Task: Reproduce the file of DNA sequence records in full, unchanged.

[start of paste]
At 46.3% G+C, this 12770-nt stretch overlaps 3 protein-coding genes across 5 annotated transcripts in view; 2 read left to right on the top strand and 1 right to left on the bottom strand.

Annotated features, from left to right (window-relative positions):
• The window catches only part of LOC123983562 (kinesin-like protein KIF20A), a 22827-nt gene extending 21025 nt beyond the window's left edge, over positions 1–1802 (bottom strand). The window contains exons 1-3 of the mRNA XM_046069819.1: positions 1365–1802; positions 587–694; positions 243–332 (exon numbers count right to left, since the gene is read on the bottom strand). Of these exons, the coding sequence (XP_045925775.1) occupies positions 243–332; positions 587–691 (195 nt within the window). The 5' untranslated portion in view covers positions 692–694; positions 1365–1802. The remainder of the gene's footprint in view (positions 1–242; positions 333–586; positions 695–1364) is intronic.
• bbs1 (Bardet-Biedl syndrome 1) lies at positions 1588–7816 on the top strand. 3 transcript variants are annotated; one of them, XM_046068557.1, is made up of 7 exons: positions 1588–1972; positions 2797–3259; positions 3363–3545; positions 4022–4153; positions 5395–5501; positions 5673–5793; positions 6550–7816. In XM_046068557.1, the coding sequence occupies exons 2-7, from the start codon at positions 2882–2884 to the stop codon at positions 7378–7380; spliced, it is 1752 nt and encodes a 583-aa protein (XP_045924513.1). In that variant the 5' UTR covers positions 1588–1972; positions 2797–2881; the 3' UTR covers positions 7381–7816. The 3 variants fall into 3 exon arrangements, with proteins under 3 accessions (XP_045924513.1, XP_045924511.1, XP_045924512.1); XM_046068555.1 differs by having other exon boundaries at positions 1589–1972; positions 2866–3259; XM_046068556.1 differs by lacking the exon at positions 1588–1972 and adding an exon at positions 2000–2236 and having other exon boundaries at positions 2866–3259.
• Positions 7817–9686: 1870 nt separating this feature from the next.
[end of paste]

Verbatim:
At 46.3% G+C, this 12770-nt stretch overlaps 3 protein-coding genes across 5 annotated transcripts in view; 2 read left to right on the top strand and 1 right to left on the bottom strand.

Annotated features, from left to right (window-relative positions):
• The window catches only part of LOC123983562 (kinesin-like protein KIF20A), a 22827-nt gene extending 21025 nt beyond the window's left edge, over positions 1–1802 (bottom strand). The window contains exons 1-3 of the mRNA XM_046069819.1: positions 1365–1802; positions 587–694; positions 243–332 (exon numbers count right to left, since the gene is read on the bottom strand). Of these exons, the coding sequence (XP_045925775.1) occupies positions 243–332; positions 587–691 (195 nt within the window). The 5' untranslated portion in view covers positions 692–694; positions 1365–1802. The remainder of the gene's footprint in view (positions 1–242; positions 333–586; positions 695–1364) is intronic.
• bbs1 (Bardet-Biedl syndrome 1) lies at positions 1588–7816 on the top strand. 3 transcript variants are annotated; one of them, XM_046068557.1, is made up of 7 exons: positions 1588–1972; positions 2797–3259; positions 3363–3545; positions 4022–4153; positions 5395–5501; positions 5673–5793; positions 6550–7816. In XM_046068557.1, the coding sequence occupies exons 2-7, from the start codon at positions 2882–2884 to the stop codon at positions 7378–7380; spliced, it is 1752 nt and encodes a 583-aa protein (XP_045924513.1). In that variant the 5' UTR covers positions 1588–1972; positions 2797–2881; the 3' UTR covers positions 7381–7816. The 3 variants fall into 3 exon arrangements, with proteins under 3 accessions (XP_045924513.1, XP_045924511.1, XP_045924512.1); XM_046068555.1 differs by having other exon boundaries at positions 1589–1972; positions 2866–3259; XM_046068556.1 differs by lacking the exon at positions 1588–1972 and adding an exon at positions 2000–2236 and having other exon boundaries at positions 2866–3259.
• Positions 7817–9686: 1870 nt separating this feature from the next.